DEAR ABBY: My mother had me when she was only 16. By the time I was 3, I also had a 2-year-old brother. My mom and dad split up and Mom let Dad take us to raise. Dad was only 24 and trying to raise two children on his own. My mom was very promiscuous. She had a total of four children -- none with the same father. She dumped the others on the fathers or the fathers' families.
My dad couldn't handle raising my younger brother and me, so I was sent to live with my maternal grandparents. For some reason, my grandparents didn't want my brother and me, so a family that Dad knew adopted my brother. When I was 7, my mother's sister got married, and then I was sent to live with her and her husband. My mother knew where I lived, but I only saw her occasionally -- once every couple of years.
My father was always a part of my life, though. I spent almost every weekend with him. It wasn't until I turned 17 that I found out that my dad wasn't my biological father. He had met my mom while she was pregnant, and, because my biological father wanted nothing to do with my mom or me, my "dad" married her and gave me his last name and a lifetime of devotion.
I almost lost my dad last year because of a cerebral aneurism. I love him with all my heart. However, I am also curious to know who my biological father is.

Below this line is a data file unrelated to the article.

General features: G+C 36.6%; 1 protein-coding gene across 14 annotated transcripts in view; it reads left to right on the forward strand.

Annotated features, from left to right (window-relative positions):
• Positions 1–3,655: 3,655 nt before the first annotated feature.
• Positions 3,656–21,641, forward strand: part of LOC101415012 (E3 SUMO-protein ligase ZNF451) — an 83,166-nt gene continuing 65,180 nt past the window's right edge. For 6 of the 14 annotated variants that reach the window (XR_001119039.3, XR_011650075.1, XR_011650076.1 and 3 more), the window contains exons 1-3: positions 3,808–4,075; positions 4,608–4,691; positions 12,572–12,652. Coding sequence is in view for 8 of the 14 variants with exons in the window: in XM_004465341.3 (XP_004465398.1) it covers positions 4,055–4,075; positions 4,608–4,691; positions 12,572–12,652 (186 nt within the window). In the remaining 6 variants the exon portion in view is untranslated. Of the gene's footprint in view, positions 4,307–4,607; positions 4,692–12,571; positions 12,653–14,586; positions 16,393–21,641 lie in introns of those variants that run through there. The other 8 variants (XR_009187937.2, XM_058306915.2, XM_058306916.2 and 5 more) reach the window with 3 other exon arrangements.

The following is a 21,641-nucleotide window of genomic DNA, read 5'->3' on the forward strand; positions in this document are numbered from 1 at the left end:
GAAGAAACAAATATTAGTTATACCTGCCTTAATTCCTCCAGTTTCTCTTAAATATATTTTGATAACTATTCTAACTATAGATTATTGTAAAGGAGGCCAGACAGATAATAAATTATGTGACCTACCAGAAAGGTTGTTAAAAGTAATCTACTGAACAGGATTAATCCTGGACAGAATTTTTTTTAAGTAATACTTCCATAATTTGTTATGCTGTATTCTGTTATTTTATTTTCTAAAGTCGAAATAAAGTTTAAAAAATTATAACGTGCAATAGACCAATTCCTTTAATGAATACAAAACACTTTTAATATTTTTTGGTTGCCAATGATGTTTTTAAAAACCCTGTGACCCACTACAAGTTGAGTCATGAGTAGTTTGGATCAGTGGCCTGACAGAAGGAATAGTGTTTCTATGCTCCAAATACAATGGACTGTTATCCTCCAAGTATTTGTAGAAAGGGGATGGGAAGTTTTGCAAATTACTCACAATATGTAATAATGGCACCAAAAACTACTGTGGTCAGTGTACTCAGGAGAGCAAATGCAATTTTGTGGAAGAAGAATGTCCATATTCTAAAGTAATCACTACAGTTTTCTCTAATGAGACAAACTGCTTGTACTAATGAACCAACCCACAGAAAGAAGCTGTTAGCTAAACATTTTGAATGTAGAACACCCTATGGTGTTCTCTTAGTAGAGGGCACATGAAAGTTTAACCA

Should I ask my dad if he knows who my biological father is? Or do you think it would hurt his feelings too much? If you think I should ask him, how should I go about it? Anyone can father a child, but it takes a very special person to be a daddy. In my heart, my dad will always be my daddy -- now and forever. -- CONFUSED IN EGG HARBOR TOWNSHIP, N.J.
DEAR CONFUSED: Tell your dad exactly what you have told me. With a parent as understanding and as loving as he must be, I'm certain he will realize that your curiosity is natural. There are legitimate reasons for knowing about your biological father. It could be helpful to you and eventually your children to know his medical history and that of his family.
DEAR ABBY: In response to "Mom in Denver," whose mother did a poor job of raising her and who's afraid of making the same mistakes:
I am 22 years old and consider my mom to be one of my best friends. She, too, was raised poorly. She was abused physically and verbally. She moved out when she was 18, and at one point worked three jobs to support herself.
When she had children, she knew she didn't want to make the same mistakes her parents had made, and for her, that was enough. She is the best mom in the world.
She's supportive and understanding. I know that she is there for me no matter what. I go to her for advice, friendship and love -- and I'm there for her, too, if she needs anything. I'd be lost without her.
Please assure "Mom in Denver" that by learning from her parents' mistakes and by being there for her children, she'll be one of those great mothers, too. -- JULIE SAMMONS, MILWAUKEE
DEAR JULIE: Bless you for assuring "Mom in Denver" by your own experience that it's possible to break the destructive cycle of abuse. You are fortunate to have had a very special mother, and I'm certain she is proud to have a daughter who holds her in such high esteem.
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